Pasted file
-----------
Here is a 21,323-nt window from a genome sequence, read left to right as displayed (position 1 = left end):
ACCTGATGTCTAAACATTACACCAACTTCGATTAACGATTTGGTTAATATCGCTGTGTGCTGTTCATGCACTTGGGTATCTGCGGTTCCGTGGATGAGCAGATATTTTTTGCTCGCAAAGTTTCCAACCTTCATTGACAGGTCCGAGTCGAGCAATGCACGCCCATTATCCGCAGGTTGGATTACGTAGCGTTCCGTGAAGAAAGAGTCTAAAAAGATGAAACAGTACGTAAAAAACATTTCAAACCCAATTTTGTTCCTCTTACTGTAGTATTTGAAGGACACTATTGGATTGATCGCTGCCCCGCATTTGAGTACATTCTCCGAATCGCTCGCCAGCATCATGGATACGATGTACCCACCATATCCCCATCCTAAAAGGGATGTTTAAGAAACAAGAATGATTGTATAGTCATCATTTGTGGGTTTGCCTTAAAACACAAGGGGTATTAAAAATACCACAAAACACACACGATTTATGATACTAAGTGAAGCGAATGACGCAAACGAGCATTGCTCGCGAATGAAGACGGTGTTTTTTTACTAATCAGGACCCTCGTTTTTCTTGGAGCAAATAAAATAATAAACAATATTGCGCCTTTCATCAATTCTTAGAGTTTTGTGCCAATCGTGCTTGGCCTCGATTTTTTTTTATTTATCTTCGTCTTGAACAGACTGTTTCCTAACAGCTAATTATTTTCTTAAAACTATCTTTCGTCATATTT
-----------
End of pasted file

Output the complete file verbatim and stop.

Here is a 21,323-nt window from a genome sequence, read left to right as displayed (position 1 = left end):
ACCTGATGTCTAAACATTACACCAACTTCGATTAACGATTTGGTTAATATCGCTGTGTGCTGTTCATGCACTTGGGTATCTGCGGTTCCGTGGATGAGCAGATATTTTTTGCTCGCAAAGTTTCCAACCTTCATTGACAGGTCCGAGTCGAGCAATGCACGCCCATTATCCGCAGGTTGGATTACGTAGCGTTCCGTGAAGAAAGAGTCTAAAAAGATGAAACAGTACGTAAAAAACATTTCAAACCCAATTTTGTTCCTCTTACTGTAGTATTTGAAGGACACTATTGGATTGATCGCTGCCCCGCATTTGAGTACATTCTCCGAATCGCTCGCCAGCATCATGGATACGATGTACCCACCATATCCCCATCCTAAAAGGGATGTTTAAGAAACAAGAATGATTGTATAGTCATCATTTGTGGGTTTGCCTTAAAACACAAGGGGTATTAAAAATACCACAAAACACACACGATTTATGATACTAAGTGAAGCGAATGACGCAAACGAGCATTGCTCGCGAATGAAGACGGTGTTTTTTTACTAATCAGGACCCTCGTTTTTCTTGGAGCAAATAAAATAATAAACAATATTGCGCCTTTCATCAATTCTTAGAGTTTTGTGCCAATCGTGCTTGGCCTCGATTTTTTTTTATTTATCTTCGTCTTGAACAGACTGTTTCCTAACAGCTAATTATTTTCTTAAAACTATCTTTCGTCATATTT